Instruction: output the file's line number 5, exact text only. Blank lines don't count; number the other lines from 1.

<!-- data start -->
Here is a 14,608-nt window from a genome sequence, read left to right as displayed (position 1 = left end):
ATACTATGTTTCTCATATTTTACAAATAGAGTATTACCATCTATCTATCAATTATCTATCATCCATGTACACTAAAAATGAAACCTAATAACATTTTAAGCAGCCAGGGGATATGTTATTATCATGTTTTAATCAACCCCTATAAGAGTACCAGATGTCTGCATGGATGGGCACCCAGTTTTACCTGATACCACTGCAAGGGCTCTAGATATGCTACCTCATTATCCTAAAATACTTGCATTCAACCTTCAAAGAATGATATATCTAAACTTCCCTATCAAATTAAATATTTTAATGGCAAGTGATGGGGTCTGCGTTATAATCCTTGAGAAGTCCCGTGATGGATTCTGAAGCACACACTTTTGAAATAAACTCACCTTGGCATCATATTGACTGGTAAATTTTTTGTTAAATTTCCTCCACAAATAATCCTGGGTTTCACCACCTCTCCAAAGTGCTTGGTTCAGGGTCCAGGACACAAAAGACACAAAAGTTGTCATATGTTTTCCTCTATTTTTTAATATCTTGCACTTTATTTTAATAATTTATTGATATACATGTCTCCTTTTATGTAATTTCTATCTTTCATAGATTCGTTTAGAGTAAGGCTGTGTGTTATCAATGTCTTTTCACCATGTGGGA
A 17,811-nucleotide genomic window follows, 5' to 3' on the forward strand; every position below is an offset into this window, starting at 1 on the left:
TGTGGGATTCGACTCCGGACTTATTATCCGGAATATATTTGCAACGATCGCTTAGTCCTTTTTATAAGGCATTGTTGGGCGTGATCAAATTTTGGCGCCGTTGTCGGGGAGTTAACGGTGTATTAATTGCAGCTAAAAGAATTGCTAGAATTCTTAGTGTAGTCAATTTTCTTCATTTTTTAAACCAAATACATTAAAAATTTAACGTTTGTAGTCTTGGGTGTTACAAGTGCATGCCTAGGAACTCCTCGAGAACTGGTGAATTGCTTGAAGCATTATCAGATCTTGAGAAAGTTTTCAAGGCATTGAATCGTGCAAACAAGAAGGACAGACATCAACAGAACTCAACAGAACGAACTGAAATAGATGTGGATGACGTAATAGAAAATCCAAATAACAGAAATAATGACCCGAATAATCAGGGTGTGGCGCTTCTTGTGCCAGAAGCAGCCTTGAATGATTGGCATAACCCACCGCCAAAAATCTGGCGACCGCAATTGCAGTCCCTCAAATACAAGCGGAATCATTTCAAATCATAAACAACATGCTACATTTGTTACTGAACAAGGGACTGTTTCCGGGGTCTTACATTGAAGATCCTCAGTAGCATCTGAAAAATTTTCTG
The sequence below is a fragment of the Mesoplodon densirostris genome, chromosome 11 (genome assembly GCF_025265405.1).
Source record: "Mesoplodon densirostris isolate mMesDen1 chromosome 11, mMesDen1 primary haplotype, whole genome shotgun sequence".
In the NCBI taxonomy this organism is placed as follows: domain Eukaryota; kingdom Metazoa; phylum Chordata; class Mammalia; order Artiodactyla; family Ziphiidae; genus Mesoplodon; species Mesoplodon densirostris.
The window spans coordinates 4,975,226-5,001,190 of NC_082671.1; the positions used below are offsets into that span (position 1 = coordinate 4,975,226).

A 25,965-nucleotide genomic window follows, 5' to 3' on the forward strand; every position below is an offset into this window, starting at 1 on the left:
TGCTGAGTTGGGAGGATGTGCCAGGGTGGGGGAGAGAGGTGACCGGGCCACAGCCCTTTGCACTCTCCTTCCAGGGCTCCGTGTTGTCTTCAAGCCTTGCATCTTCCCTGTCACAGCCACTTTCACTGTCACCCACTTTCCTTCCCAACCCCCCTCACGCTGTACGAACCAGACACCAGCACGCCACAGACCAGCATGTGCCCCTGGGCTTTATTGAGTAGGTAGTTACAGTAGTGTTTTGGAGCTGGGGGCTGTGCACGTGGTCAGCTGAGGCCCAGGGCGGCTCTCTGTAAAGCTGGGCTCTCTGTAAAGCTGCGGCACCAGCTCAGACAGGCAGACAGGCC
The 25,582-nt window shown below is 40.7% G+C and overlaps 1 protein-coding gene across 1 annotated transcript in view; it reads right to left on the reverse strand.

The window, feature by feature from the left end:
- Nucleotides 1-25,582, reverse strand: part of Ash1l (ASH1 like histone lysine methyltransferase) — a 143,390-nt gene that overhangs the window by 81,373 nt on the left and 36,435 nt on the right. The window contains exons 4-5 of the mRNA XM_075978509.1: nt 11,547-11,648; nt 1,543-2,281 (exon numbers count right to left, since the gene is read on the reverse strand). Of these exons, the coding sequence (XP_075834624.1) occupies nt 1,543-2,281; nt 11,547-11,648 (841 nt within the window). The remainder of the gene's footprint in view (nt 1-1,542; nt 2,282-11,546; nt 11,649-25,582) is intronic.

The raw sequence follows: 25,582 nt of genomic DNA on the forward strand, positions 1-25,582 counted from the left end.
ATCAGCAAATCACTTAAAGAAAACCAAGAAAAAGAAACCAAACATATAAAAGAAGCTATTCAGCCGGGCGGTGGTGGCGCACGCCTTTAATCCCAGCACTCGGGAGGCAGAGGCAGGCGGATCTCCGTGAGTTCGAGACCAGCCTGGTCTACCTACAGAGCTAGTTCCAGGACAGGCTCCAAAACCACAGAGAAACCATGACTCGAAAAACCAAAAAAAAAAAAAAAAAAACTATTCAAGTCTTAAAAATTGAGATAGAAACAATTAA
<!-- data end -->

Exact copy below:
The sequence below is a fragment of the Mesoplodon densirostris genome, chromosome 11 (genome assembly GCF_025265405.1).